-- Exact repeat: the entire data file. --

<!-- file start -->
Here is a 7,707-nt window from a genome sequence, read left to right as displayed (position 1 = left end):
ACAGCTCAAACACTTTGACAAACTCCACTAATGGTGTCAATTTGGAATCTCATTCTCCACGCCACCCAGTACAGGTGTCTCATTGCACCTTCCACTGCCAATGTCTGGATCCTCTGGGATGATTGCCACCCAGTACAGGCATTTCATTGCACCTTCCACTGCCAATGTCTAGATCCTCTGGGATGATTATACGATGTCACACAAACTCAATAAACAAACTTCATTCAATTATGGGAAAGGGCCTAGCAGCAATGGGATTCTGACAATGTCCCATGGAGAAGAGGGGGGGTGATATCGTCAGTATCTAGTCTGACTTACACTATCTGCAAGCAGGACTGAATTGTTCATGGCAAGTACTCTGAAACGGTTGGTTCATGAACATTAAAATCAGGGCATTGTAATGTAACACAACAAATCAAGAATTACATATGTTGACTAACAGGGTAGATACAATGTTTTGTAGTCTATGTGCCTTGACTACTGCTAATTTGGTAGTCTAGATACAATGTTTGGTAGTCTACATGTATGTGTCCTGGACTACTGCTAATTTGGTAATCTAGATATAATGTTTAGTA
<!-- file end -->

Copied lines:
Here is a 7,707-nt window from a genome sequence, read left to right as displayed (position 1 = left end):
ACAGCTCAAACACTTTGACAAACTCCACTAATGGTGTCAATTTGGAATCTCATTCTCCACGCCACCCAGTACAGGTGTCTCATTGCACCTTCCACTGCCAATGTCTGGATCCTCTGGGATGATTGCCACCCAGTACAGGCATTTCATTGCACCTTCCACTGCCAATGTCTAGATCCTCTGGGATGATTATACGATGTCACACAAACTCAATAAACAAACTTCATTCAATTATGGGAAAGGGCCTAGCAGCAATGGGATTCTGACAATGTCCCATGGAGAAGAGGGGGGGTGATATCGTCAGTATCTAGTCTGACTTACACTATCTGCAAGCAGGACTGAATTGTTCATGGCAAGTACTCTGAAACGGTTGGTTCATGAACATTAAAATCAGGGCATTGTAATGTAACACAACAAATCAAGAATTACATATGTTGACTAACAGGGTAGATACAATGTTTTGTAGTCTATGTGCCTTGACTACTGCTAATTTGGTAGTCTAGATACAATGTTTGGTAGTCTACATGTATGTGTCCTGGACTACTGCTAATTTGGTAATCTAGATATAATGTTTAGTA